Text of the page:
NCPA - National Center for Policy Analysis


December 17, 2009

The theory behind individual mandates is that insurance becomes more affordable when purchased by a larger, healthier group of applicants.  Adding individuals to the risk pool who are less expensive to insure (and currently the least likely to buy it) would theoretically lower the cost for all those insured.  But in practice, individual mandates have had a different effect on what people pay for health insurance, says Dr. Linda Halderman, a General Surgeon and policy adviser in the California State Senate.

Some proponents of individual mandates try to make an analogy to the auto insurance industry.  But this is not a logical comparison, says Halderman:

  • Auto insurance is mandated only for those who drive, a far smaller pool than those who would be mandated to buy health insurance.
  • Consumers shopping for auto insurance have competition on their side; policies can be purchased from insurance companies offered in other states, driving down premiums as agencies try to compete with other carriers.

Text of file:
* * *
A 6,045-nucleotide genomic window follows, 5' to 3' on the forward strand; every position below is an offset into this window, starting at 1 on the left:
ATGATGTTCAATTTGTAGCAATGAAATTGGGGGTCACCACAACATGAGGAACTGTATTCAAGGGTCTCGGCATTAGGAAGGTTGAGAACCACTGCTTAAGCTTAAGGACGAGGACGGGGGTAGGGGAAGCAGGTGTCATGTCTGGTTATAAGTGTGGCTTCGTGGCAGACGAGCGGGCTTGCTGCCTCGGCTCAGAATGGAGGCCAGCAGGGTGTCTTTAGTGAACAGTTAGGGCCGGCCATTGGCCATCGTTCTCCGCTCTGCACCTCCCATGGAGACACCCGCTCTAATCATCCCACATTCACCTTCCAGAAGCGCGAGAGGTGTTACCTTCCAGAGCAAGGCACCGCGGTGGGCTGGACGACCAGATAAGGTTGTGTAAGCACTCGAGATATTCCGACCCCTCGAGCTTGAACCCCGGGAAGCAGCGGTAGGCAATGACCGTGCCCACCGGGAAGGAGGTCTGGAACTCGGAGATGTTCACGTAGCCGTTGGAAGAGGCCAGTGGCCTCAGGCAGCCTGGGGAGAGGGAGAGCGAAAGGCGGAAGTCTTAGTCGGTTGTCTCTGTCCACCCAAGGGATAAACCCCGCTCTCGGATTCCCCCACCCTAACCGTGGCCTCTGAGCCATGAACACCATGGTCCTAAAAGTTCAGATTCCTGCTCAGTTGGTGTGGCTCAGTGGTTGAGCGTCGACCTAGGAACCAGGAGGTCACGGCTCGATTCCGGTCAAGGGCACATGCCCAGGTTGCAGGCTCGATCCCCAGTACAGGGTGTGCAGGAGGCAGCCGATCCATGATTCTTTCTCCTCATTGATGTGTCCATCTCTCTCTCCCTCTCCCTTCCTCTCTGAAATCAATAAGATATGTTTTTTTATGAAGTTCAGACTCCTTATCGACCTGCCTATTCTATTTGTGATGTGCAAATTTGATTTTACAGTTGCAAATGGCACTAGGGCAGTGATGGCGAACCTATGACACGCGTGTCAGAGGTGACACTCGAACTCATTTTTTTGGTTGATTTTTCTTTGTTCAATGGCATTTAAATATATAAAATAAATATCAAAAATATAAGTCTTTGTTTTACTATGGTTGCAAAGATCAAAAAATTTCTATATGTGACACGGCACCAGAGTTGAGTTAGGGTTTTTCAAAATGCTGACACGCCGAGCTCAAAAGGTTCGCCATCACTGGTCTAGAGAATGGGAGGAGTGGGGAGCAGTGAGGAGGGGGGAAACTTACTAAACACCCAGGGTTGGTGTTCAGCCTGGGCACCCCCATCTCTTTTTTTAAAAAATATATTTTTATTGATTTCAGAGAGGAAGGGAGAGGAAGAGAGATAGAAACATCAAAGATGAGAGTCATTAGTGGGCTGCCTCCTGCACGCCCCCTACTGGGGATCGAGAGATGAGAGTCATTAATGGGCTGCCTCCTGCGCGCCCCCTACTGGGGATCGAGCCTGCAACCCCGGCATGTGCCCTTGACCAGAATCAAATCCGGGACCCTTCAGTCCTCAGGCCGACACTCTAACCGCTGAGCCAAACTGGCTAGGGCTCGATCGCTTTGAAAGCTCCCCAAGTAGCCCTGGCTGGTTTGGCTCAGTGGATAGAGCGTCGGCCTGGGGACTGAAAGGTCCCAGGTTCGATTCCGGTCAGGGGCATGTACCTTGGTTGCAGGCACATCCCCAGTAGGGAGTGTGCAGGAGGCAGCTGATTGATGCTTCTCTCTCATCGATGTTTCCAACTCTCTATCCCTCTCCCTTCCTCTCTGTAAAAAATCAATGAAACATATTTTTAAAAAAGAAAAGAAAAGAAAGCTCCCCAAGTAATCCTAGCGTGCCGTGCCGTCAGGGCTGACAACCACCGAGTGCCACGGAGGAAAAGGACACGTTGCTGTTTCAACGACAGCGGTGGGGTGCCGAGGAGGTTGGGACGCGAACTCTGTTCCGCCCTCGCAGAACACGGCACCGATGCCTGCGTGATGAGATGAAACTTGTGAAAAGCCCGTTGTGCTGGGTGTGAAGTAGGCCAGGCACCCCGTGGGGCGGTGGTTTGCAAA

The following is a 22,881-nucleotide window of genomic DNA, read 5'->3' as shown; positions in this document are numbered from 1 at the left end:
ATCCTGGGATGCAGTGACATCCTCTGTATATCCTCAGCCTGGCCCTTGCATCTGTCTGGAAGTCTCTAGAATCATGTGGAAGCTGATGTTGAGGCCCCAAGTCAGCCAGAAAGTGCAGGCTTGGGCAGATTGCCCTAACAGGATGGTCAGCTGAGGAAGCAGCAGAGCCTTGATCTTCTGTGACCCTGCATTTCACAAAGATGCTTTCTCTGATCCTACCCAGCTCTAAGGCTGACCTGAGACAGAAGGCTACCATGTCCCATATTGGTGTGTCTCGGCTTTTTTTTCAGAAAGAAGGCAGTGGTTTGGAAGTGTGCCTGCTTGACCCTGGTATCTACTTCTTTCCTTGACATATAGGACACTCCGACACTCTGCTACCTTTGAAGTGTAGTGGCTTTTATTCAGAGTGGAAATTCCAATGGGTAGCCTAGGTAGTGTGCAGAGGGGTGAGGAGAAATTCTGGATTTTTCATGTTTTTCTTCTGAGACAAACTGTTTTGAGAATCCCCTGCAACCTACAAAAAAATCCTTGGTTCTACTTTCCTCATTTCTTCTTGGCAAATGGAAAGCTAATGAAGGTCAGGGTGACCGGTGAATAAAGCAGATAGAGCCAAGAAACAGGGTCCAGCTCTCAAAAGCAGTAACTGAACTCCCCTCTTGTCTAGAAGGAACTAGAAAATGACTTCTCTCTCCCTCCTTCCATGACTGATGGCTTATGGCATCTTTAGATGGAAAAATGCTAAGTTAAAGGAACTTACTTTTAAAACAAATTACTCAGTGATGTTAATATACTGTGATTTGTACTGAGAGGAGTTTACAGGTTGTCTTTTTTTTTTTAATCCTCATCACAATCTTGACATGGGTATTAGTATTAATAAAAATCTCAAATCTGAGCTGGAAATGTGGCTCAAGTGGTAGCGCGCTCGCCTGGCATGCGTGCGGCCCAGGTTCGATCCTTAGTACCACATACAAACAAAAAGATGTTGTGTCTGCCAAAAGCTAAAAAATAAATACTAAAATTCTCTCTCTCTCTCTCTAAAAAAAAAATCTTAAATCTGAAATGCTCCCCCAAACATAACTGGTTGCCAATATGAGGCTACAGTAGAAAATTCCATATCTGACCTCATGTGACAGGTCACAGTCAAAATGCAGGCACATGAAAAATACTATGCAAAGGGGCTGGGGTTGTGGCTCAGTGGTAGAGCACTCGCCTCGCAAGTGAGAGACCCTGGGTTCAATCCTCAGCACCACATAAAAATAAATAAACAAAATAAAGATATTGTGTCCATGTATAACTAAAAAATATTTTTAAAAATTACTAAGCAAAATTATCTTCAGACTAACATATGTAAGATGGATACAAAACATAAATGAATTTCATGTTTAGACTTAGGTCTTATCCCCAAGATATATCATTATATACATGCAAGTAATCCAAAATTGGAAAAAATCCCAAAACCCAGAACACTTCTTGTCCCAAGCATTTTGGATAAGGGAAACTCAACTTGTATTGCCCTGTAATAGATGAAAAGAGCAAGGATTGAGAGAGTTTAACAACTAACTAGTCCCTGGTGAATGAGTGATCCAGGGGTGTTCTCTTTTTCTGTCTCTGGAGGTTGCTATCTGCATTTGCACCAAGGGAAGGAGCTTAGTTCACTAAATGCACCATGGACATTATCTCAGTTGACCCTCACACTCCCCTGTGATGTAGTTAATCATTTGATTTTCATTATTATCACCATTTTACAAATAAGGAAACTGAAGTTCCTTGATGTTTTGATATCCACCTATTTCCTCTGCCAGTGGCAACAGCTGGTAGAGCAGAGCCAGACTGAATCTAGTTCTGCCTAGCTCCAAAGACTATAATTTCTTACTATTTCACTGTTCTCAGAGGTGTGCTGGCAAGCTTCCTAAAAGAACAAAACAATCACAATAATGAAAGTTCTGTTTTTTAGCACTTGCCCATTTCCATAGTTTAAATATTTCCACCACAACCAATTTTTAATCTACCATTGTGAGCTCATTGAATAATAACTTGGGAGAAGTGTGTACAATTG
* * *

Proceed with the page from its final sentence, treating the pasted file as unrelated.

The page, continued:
• Inexpensive policies are available across state lines, unlike health insurance plans sold only within a single state; for instance, Bostonians are prohibited from buying North Dakota health plans that cost 60 percent less than those sold in Massachusetts.

Also, limited coverage auto insurance policies can be purchased, offering only the liability coverage required by law rather than more expensive comprehensive plans, says Halderman:

  • Under California's Low Cost Auto Insurance Program, premiums can be less than $25 per month.
  • Meanwhile, state regulations bar the health insurance industry from offering low-cost plans with limited coverage even when the consumer wants that choice.

Despite the fact that all 50 states mandate auto insurance coverage for drivers, up to 25 percent of state residents remain uninsured, says Halderman:

  • Even with far simpler opportunities available for enforcing the auto insurance mandate (e.g., requiring proof of coverage before obtaining a driver's license and registration), the California Department of Insurance estimated in 2003 that 14.3 percent of all registered vehicles were uninsured.
  • This does not account for unregistered vehicles or those with expired registrations, of particular importance in parts of the state with a high percentage of undocumented immigrants on the road.

According to Halderman, individual mandates, though popular in political rhetoric, do not address the fundamental problem people face when buying health insurance: it is expensive.

Source: Linda Halderman, "Senate's Solution: Consumer Choice Is Dead on Arrival," American Thinkers, December 16, 2009.

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